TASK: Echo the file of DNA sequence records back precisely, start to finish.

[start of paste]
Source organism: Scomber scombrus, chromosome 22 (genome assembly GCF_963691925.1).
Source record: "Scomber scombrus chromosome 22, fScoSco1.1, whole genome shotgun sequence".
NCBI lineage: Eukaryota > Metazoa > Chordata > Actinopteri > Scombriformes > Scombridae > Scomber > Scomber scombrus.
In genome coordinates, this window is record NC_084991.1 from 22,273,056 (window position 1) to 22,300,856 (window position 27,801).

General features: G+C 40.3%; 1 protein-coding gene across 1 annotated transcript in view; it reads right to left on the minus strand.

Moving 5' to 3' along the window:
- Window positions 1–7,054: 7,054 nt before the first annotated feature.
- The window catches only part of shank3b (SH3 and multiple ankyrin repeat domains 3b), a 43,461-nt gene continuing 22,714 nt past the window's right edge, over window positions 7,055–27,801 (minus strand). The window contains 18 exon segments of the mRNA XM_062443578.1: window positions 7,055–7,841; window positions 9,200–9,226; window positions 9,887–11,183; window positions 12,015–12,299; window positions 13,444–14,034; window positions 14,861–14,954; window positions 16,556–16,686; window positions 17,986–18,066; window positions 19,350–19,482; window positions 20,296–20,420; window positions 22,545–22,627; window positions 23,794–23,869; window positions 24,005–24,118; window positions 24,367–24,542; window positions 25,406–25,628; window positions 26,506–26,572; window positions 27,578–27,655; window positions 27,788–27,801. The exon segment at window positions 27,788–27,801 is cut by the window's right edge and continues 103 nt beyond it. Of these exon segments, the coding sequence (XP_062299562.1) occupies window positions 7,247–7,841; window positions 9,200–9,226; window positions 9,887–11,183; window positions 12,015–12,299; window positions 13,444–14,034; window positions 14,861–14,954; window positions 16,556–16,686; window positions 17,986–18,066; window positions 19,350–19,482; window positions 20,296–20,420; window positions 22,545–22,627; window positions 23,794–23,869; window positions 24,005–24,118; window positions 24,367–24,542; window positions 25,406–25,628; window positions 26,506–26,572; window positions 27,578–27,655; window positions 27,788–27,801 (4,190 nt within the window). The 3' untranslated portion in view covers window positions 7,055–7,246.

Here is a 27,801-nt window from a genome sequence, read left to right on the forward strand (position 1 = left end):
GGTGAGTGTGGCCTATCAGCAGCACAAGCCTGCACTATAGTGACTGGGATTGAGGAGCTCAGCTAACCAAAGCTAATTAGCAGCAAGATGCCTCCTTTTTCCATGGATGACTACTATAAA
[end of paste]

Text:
Source organism: Scomber scombrus, chromosome 22 (genome assembly GCF_963691925.1).
Source record: "Scomber scombrus chromosome 22, fScoSco1.1, whole genome shotgun sequence".
NCBI lineage: Eukaryota > Metazoa > Chordata > Actinopteri > Scombriformes > Scombridae > Scomber > Scomber scombrus.
In genome coordinates, this window is record NC_084991.1 from 22,273,056 (window position 1) to 22,300,856 (window position 27,801).

General features: G+C 40.3%; 1 protein-coding gene across 1 annotated transcript in view; it reads right to left on the minus strand.

Moving 5' to 3' along the window:
- Window positions 1–7,054: 7,054 nt before the first annotated feature.
- The window catches only part of shank3b (SH3 and multiple ankyrin repeat domains 3b), a 43,461-nt gene continuing 22,714 nt past the window's right edge, over window positions 7,055–27,801 (minus strand). The window contains 18 exon segments of the mRNA XM_062443578.1: window positions 7,055–7,841; window positions 9,200–9,226; window positions 9,887–11,183; window positions 12,015–12,299; window positions 13,444–14,034; window positions 14,861–14,954; window positions 16,556–16,686; window positions 17,986–18,066; window positions 19,350–19,482; window positions 20,296–20,420; window positions 22,545–22,627; window positions 23,794–23,869; window positions 24,005–24,118; window positions 24,367–24,542; window positions 25,406–25,628; window positions 26,506–26,572; window positions 27,578–27,655; window positions 27,788–27,801. The exon segment at window positions 27,788–27,801 is cut by the window's right edge and continues 103 nt beyond it. Of these exon segments, the coding sequence (XP_062299562.1) occupies window positions 7,247–7,841; window positions 9,200–9,226; window positions 9,887–11,183; window positions 12,015–12,299; window positions 13,444–14,034; window positions 14,861–14,954; window positions 16,556–16,686; window positions 17,986–18,066; window positions 19,350–19,482; window positions 20,296–20,420; window positions 22,545–22,627; window positions 23,794–23,869; window positions 24,005–24,118; window positions 24,367–24,542; window positions 25,406–25,628; window positions 26,506–26,572; window positions 27,578–27,655; window positions 27,788–27,801 (4,190 nt within the window). The 3' untranslated portion in view covers window positions 7,055–7,246.

Here is a 27,801-nt window from a genome sequence, read left to right on the forward strand (position 1 = left end):
GGTGAGTGTGGCCTATCAGCAGCACAAGCCTGCACTATAGTGACTGGGATTGAGGAGCTCAGCTAACCAAAGCTAATTAGCAGCAAGATGCCTCCTTTTTCCATGGATGACTACTATAAA